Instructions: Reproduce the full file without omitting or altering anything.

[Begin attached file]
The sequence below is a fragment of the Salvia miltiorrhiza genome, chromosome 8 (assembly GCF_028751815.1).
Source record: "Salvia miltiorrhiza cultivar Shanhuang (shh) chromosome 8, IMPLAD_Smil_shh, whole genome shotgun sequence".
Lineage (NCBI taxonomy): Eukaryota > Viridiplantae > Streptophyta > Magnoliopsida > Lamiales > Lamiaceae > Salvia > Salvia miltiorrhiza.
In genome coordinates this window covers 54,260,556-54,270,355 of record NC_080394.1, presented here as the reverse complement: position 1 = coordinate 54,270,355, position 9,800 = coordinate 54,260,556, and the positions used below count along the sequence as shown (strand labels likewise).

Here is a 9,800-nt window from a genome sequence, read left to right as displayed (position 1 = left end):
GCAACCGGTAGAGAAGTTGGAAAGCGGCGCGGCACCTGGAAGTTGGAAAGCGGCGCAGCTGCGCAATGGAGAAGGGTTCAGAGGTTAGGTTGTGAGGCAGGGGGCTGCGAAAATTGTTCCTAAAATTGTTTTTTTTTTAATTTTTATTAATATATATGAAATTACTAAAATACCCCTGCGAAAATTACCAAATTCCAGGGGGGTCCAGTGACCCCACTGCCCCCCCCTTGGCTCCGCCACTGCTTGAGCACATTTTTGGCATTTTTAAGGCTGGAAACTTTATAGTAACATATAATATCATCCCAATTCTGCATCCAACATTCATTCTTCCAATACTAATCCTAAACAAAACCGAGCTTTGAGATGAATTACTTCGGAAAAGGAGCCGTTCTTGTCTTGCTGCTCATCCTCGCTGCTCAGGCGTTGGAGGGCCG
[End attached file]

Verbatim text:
The sequence below is a fragment of the Salvia miltiorrhiza genome, chromosome 8 (assembly GCF_028751815.1).
Source record: "Salvia miltiorrhiza cultivar Shanhuang (shh) chromosome 8, IMPLAD_Smil_shh, whole genome shotgun sequence".
Lineage (NCBI taxonomy): Eukaryota > Viridiplantae > Streptophyta > Magnoliopsida > Lamiales > Lamiaceae > Salvia > Salvia miltiorrhiza.
In genome coordinates this window covers 54,260,556-54,270,355 of record NC_080394.1, presented here as the reverse complement: position 1 = coordinate 54,270,355, position 9,800 = coordinate 54,260,556, and the positions used below count along the sequence as shown (strand labels likewise).

Here is a 9,800-nt window from a genome sequence, read left to right as displayed (position 1 = left end):
GCAACCGGTAGAGAAGTTGGAAAGCGGCGCGGCACCTGGAAGTTGGAAAGCGGCGCAGCTGCGCAATGGAGAAGGGTTCAGAGGTTAGGTTGTGAGGCAGGGGGCTGCGAAAATTGTTCCTAAAATTGTTTTTTTTTTAATTTTTATTAATATATATGAAATTACTAAAATACCCCTGCGAAAATTACCAAATTCCAGGGGGGTCCAGTGACCCCACTGCCCCCCCCTTGGCTCCGCCACTGCTTGAGCACATTTTTGGCATTTTTAAGGCTGGAAACTTTATAGTAACATATAATATCATCCCAATTCTGCATCCAACATTCATTCTTCCAATACTAATCCTAAACAAAACCGAGCTTTGAGATGAATTACTTCGGAAAAGGAGCCGTTCTTGTCTTGCTGCTCATCCTCGCTGCTCAGGCGTTGGAGGGCCG